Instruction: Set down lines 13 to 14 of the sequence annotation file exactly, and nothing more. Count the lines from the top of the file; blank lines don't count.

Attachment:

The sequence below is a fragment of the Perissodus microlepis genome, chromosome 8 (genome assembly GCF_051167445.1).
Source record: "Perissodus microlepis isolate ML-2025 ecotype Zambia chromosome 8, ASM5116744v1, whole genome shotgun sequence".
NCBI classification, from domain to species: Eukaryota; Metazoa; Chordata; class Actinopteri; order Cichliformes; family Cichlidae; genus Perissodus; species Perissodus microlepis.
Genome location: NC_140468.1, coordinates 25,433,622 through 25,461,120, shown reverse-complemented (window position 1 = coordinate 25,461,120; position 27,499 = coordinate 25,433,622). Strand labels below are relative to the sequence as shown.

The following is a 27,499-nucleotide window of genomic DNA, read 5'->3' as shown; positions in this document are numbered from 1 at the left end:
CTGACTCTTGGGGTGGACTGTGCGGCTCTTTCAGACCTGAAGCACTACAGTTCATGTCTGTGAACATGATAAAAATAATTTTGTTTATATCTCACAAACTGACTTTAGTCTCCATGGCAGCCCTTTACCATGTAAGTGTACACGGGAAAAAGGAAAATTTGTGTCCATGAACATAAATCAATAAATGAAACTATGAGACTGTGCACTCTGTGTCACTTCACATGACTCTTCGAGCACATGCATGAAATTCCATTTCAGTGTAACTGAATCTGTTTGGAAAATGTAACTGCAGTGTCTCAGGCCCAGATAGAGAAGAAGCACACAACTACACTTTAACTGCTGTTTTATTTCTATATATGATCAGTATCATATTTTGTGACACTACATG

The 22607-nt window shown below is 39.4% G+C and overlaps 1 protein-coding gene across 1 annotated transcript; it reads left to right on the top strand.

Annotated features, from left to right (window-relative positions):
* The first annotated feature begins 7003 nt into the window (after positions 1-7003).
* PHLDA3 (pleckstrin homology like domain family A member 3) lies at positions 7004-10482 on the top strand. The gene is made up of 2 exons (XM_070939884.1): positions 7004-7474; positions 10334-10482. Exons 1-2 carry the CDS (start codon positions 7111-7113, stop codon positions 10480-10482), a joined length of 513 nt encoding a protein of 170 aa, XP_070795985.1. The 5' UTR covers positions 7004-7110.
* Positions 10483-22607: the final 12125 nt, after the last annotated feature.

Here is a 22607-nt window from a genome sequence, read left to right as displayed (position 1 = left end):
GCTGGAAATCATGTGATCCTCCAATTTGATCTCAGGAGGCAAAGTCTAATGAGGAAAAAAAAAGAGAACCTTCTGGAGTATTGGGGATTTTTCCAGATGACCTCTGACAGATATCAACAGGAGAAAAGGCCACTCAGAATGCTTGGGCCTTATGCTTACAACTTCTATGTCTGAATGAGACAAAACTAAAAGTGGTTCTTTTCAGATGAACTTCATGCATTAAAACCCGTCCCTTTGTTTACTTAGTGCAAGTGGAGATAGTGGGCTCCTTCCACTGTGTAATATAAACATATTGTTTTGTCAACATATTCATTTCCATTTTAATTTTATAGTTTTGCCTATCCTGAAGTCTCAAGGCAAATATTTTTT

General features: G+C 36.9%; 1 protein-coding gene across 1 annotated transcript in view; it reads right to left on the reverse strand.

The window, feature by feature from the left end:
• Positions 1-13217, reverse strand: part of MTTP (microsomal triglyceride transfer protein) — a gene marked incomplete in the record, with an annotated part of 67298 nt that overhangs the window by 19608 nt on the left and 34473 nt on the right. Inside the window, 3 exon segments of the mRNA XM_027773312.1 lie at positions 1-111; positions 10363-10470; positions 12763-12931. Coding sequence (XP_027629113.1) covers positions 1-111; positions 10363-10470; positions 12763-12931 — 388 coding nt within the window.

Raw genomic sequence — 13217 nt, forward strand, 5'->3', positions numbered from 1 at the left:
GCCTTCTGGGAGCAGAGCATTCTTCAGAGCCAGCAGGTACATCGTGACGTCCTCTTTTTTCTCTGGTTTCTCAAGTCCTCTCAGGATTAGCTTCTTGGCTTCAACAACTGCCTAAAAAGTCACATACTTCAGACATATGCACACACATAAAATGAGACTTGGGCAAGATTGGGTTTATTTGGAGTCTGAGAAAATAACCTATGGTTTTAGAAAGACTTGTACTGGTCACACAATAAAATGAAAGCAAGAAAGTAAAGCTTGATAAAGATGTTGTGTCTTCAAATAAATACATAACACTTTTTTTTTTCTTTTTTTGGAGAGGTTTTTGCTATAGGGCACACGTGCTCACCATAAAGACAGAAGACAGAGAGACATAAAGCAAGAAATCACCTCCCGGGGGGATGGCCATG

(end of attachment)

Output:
GCTGGAAATCATGTGATCCTCCAATTTGATCTCAGGAGGCAAAGTCTAATGAGGAAAAAAAAAGAGAACCTTCTGGAGTATTGGGGATTTTTCCAGATGACCTCTGACAGATATCAACAGGAGAAAAGGCCACTCAGAATGCTTGGGCCTTATGCTTACAACTTCTATGTCTGAATGAGACAAAACTAAAAGTGGTTCTTTTCAGATGAACTTCATGCATTAAAACCCGTCCCTTTGTTTACTTAGTGCAAGTGGAGATAGTGGGCTCCTTCCACTGTGTAATATAAACATATTGTTTTGTCAACATATTCATTTCCATTTTAATTTTATAGTTTTGCCTATCCTGAAGTCTCAAGGCAAATATTTTTT

General features: G+C 36.9%; 1 protein-coding gene across 1 annotated transcript in view; it reads right to left on the reverse strand.